Indonesian MPs air doubts over president's nominee for central bank

Mon Feb 25, 2013 6:53am EST
 

By Rieka Rahadiana and Adriana Nino Kusuma

JAKARTA (Reuters) - The Indonesian president's candidate to become the next central bank chief ran into opposition on Monday, as two members of a parliamentary panel that decides on the selection questioned his suitability for the job.

Late on Friday, President Susilo Bambang Yudhoyono unexpectedly nominated Finance Minister Agus Martowardojo to replace Darmin Nasution, whose term as Bank Indonesia (BI) governor ends in May.

In his first public comments since being nominated, and which may rattle foreign investors, Martowardojo made clear that neighboring Singapore would have to open up to Indonesian banks if it expected to go ahead with the major purchase of a local bank -- a deal that needs central bank approval.

The president has given no reason for pushing out the current governor, generally seen as having kept a firm hold on monetary policy, with inflation under control, though the rupiah currency has weakened sharply during his tenure.

"For the BI governor nomination, we don't only look at technical capability. We also look at integrity and national interest. Agus Martowardojo's involvement in the Hambalang (graft) case makes us doubt his integrity," said Dolfi OFP, a member of the parliamentary commission on financial affairs. The commission has the final say in the selection.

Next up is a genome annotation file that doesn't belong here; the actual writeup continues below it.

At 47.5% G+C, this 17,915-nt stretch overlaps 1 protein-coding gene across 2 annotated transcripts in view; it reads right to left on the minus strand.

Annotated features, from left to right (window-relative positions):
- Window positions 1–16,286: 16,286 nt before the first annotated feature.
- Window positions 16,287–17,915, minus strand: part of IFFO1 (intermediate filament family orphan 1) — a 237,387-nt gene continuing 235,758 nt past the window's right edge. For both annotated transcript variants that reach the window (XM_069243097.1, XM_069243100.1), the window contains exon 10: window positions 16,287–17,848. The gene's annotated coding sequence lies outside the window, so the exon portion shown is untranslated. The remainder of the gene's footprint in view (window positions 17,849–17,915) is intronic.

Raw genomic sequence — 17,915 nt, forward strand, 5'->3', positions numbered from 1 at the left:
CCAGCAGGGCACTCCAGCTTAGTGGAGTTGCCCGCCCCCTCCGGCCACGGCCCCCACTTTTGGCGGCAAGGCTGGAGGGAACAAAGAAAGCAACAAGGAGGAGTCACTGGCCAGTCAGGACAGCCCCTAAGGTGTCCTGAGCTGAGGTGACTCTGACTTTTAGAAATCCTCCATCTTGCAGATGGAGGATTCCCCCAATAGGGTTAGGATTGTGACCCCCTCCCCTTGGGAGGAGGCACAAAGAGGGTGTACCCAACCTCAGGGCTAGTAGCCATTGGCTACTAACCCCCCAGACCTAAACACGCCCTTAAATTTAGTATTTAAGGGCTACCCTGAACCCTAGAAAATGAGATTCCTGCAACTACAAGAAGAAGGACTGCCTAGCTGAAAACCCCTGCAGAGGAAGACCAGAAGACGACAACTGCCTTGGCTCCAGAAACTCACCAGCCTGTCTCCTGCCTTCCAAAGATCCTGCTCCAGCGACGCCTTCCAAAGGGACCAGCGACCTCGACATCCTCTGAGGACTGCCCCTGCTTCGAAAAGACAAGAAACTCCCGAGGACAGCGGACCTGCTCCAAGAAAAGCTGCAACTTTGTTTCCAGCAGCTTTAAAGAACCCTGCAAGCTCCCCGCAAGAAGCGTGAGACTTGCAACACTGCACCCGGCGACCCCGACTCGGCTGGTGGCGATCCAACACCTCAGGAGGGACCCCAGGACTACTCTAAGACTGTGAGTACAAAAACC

The member of the opposition Indonesia Democratic Party-Struggle (PDI-P) was referring to a corruption scandal surrounding the construction of the Hambalang sports complex.

The controversy has already toppled one minister and the chairman of Yudhoyono's ruling, but increasingly unpopular, Democratic Party.

Martowardojo was questioned last week by Indonesia's anti-corruption agency as a witness in relation to the case.   Continued...

 
Indonesia's Finance Minister Agus Martowardojo talks to reporters during the opening ceremony of the World Economic Forum on East Asia in Jakarta June 12, 2011. REUTERS/Beawiharta